Archology

What Are You Paying Me For?

A few days ago, I wrote a post that talked about how architect’s are a jack of all trades, but rarely a master of any. So a fair question might be, what the heck are we really responsible for. Depending on the project, the answers can vary significantly.

Let’s start with a small project, a residential project where most of the building systems are figured out on the job site by the contractor and subcontractors. Here, the architect almost assumes a role of master builder without ever actually lifing a hammer (heaven forbid we get our hands dirty). A good architect walks an inexperienced client thru the design process and keeps requirements for practical matters such as ductwork and plumbing access in mind, which makes the contractor’s jobs on site a lot easier. I’ve seen plenty of homes where no thought was given to these critical systems and you end up with awkward bulkheads and weird corners as the contractors are forced to lay claim to space in a less than optimal way due to a lack of designed opportunties. That’s why there are things such as a performance bond which can be used to make sure the projects are completed properly. In these small projects, the architect handles, and is responsible for, pretty much everything about a house from the structure; to the finish selections; to electrical, mechanical, and furniture layouts if the owner asks for such.

Is Your Brand New Home a Money Pit?

It is not uncommon for someone in this area to buy a house not so much for the house, but for the location. Some lots are even lower priced because there is a house on the lot. I’ve worked on a lot of projects where the owner’s unnecessarily demolished a house to make room for their grand vision and projects where owners really should have started from scratch but were determined to keep as much of the original as possible. The tricky question is, how do you know when you should keep the structure, and when you should start over?

Are Solar Panels Worth the Hassle?

One of the most common sustainable technologies I field questions about are Solar Panels. Typically, the two main questions are, are they worth it and how much trouble are they. And the answer to both is…depends.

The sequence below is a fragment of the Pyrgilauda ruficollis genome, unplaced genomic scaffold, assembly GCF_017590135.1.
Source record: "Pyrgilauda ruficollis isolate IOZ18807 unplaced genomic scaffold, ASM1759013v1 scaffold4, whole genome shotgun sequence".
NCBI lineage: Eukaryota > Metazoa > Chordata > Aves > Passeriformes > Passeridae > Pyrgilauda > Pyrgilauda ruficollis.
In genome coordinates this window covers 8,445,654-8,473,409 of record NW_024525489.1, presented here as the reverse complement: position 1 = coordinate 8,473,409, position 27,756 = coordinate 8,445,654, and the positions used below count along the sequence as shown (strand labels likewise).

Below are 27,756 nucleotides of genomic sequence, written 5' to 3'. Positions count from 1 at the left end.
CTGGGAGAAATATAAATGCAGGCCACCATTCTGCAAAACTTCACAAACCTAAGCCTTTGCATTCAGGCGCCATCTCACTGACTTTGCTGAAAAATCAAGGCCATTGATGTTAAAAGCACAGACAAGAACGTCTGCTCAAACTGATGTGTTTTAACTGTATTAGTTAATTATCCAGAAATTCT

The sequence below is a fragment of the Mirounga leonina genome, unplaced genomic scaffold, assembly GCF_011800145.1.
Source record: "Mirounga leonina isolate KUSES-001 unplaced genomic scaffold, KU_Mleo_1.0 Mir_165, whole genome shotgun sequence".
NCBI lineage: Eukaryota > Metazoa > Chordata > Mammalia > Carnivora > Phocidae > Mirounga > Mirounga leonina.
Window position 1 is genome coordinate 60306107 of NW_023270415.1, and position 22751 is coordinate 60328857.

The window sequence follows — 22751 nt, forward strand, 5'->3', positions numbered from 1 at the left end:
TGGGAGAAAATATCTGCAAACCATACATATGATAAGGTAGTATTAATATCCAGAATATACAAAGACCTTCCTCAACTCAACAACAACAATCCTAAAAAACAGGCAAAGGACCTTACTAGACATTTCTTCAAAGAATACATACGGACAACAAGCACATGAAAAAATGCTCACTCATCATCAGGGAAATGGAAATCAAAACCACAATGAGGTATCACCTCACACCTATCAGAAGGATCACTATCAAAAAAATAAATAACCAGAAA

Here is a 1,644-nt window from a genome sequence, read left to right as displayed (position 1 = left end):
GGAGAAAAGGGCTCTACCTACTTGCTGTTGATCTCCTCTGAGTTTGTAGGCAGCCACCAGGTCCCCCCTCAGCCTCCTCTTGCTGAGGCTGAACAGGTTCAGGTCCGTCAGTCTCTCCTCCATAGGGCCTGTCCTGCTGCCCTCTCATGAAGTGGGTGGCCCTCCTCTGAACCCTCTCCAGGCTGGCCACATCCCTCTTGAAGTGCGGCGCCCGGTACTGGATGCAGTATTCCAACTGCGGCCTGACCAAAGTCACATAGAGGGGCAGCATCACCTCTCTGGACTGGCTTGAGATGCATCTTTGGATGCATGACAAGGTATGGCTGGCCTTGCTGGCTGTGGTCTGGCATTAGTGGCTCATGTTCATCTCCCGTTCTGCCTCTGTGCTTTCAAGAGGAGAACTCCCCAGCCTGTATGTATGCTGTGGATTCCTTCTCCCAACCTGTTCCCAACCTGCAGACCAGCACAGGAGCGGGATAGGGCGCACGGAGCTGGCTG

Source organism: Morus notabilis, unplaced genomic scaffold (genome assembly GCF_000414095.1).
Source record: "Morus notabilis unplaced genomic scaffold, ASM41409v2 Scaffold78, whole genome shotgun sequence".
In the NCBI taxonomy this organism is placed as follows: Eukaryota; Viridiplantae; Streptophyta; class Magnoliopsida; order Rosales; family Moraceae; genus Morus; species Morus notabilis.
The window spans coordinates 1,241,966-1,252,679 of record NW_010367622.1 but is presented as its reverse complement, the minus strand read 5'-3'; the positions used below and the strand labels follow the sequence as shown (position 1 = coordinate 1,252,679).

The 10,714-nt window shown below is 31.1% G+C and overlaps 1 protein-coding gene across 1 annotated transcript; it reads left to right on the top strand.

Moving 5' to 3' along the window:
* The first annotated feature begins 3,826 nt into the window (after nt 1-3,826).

Are they worth it? I’ll tell you I had solar panels and a deep cycle solar battery installed on my house a couple of years ago and when I did the math (and panels are now about 2/3 the cost they are now) I had a payback period of about 4 years with tax incentives, grants, and the savings on my electric bill. Now, my house was just about a perfect candidate with a south facing roof at just about the perfect pitch (I’ll admit I got lucky, the house predates me by about 100 years so I didn’t plan any of this) with a clear view of the sun. I also live in an area where electric prices are fairly outrageous (the town marks up electricity in lieu of raising taxes) and the state and federal grants and incentives aren’t all still available. Even with all that, it’s getting to the point where it’s almost a no-brainer. The cost of panels are dropping and while government incentives are dropping, energy rates are rising and private investors and companies are finding unique ways to turn profits off of these things. Speaking of Energy Rates, doing some research into ways that you can lower the cost will make a lot of difference to your everyday life, as well as saving you some money every month. Who wouldn’t want that? Most panels have a warranty of between 20-30 years, so even without the incentives, grants, and such, my panels would have paid for themselves well before they warranty expired. So my short answer is, yes, if you have a clear view of the sky to the south, it’s most likely worth it financially. If you have solar panels like us then you may be interested in monitoring just how well they are performing. You can do this by having a look at the different solar panel monitoring methods that are available to you.

Architects – Here To Help

Despite the fact that architects generally rate very high on survey’s regarding the respect people have for a profession (after all, George Costanza always wanted to be one), I find most people have very little idea of what an architect is and what he does.  The simplest way to explain it is he or she is a licensed professional who has been through this before. 

Think about construction for a second.  In the case of a home, it’s very likely that the client has never and will never do this again.  It is often the single biggest financial commitment a person will make.  Is it really wise to attempt it without someone to lean on for advise and technical expertise?  In the case of a commercial development, the developer may have a lot of experience building buildings, but they can still benefit from the expertise and experience of an architect who deals with all of the various code enforcement agencies (and depending on what you’re building, there can be a lot of them) and negotiating the best solutions to problems and playing middle man between the owner, the various contractors, and the enforcement agencies.  In the case of a church or other institution, the worst of both worlds applies with inexperienced owners and multiple enforcement agencies, added to what is usually a committee approach that means someone needs to play referee between the clients as well.